Year: 2023 Source: BMC Pharmacology and Toxicology. (2023). 24, 22. SIEC No: 20231462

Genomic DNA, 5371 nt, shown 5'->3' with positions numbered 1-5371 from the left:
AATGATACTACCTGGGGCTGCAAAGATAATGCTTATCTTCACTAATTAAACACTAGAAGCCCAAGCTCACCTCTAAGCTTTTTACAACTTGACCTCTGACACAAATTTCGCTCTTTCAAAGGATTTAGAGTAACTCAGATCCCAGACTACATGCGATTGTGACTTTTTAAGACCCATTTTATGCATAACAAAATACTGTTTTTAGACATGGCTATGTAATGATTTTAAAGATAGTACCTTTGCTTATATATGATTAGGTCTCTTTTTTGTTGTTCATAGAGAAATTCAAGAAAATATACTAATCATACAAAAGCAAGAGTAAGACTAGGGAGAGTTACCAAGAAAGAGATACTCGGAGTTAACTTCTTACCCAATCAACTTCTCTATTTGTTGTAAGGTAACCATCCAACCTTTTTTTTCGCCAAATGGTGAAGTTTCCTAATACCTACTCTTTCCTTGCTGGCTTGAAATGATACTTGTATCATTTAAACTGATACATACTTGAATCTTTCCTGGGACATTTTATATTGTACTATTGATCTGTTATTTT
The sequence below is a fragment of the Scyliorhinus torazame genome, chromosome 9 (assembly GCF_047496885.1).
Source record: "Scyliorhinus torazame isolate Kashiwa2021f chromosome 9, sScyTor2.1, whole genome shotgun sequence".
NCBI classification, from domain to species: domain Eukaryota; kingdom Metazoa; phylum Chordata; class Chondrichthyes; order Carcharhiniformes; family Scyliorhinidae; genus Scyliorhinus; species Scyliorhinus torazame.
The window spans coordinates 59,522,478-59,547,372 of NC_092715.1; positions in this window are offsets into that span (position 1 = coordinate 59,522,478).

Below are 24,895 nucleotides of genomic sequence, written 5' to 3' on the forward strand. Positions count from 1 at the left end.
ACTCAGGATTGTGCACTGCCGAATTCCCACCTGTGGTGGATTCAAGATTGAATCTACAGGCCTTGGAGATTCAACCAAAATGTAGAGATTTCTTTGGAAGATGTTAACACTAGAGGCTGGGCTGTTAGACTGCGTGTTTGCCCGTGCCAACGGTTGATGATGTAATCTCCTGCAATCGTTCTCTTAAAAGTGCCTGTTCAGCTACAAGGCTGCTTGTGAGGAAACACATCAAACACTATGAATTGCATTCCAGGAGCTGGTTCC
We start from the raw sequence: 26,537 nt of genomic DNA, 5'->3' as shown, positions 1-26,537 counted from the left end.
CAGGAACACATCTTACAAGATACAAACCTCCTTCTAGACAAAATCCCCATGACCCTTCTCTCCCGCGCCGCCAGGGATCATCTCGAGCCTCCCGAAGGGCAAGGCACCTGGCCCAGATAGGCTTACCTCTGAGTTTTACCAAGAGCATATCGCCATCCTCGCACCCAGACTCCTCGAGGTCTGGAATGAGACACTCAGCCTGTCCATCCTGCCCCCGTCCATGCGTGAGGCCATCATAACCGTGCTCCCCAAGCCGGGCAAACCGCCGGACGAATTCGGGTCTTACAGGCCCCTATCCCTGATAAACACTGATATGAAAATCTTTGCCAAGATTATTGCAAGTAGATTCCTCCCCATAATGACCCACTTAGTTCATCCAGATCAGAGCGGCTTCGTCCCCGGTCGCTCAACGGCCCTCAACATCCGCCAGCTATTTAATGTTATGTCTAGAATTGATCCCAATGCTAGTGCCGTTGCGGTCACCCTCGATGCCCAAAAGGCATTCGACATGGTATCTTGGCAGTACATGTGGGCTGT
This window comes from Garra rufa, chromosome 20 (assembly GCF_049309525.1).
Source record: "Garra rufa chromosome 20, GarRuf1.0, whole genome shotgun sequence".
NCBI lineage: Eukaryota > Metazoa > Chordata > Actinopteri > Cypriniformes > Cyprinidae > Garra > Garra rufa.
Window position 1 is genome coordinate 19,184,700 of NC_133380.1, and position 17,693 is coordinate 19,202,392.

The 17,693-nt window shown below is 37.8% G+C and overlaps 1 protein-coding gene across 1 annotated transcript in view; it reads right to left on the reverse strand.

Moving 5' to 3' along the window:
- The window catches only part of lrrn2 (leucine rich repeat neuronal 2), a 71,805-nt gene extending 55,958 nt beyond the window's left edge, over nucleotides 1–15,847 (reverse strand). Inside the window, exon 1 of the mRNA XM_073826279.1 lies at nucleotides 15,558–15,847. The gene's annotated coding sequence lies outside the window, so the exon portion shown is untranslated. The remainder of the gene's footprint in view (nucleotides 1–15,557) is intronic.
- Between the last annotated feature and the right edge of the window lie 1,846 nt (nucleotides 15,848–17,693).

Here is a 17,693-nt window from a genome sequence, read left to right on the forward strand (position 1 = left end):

Background: Since the warnings by the United States (US) and European regulatory authorities in 2004 and 2005 it had been discussed whether there is some link between selective serotonin reuptake inhibitors (SSRIs) and suicidality in the pediatric population. The aim of our study was to describe trends and patterns in spontaneous reporting data referring to suicidality in children, adolescents and young adults treated with SSRI after the warnings. Methods: Descriptive analyses of reports for 0-24 year olds referring to suicide/suicidal ideations, self-harms and overdoses with SSRIs reported as suspected submitted to the US (FAERS) and the European (EudraVigilance) adverse drug reaction databases until 2019 were performed. The causal relationship was assessed in accordance with the WHO criteria for the European reports. For Germany, prescription data for SSRIs were provided and reporting rates (number of reports/number of prescriptions) were calculated for the reports with possible causal relationship (so called "confirmed reports"). Results: Since 2004, the number of reports referring to suicide/suicidal ideations, self-harm and overdoses increased steadily in the US and EU. However, only a slight increase was seen for the confirmed EU reports. After 2008, the proportion of reports informing about suicidal ideations increased, while the proportion of fatal suicide attempts decreased. Reporting rates were higher for females and adolescents (12-18 years). Conclusions: Our results demonstrate the importance of further monitoring suicidality in 0-24 year olds treated with SSRI in order to recognize suicidality early avoiding fatal suicide attempts. The higher reporting rates for females and adolescents should be further investigated.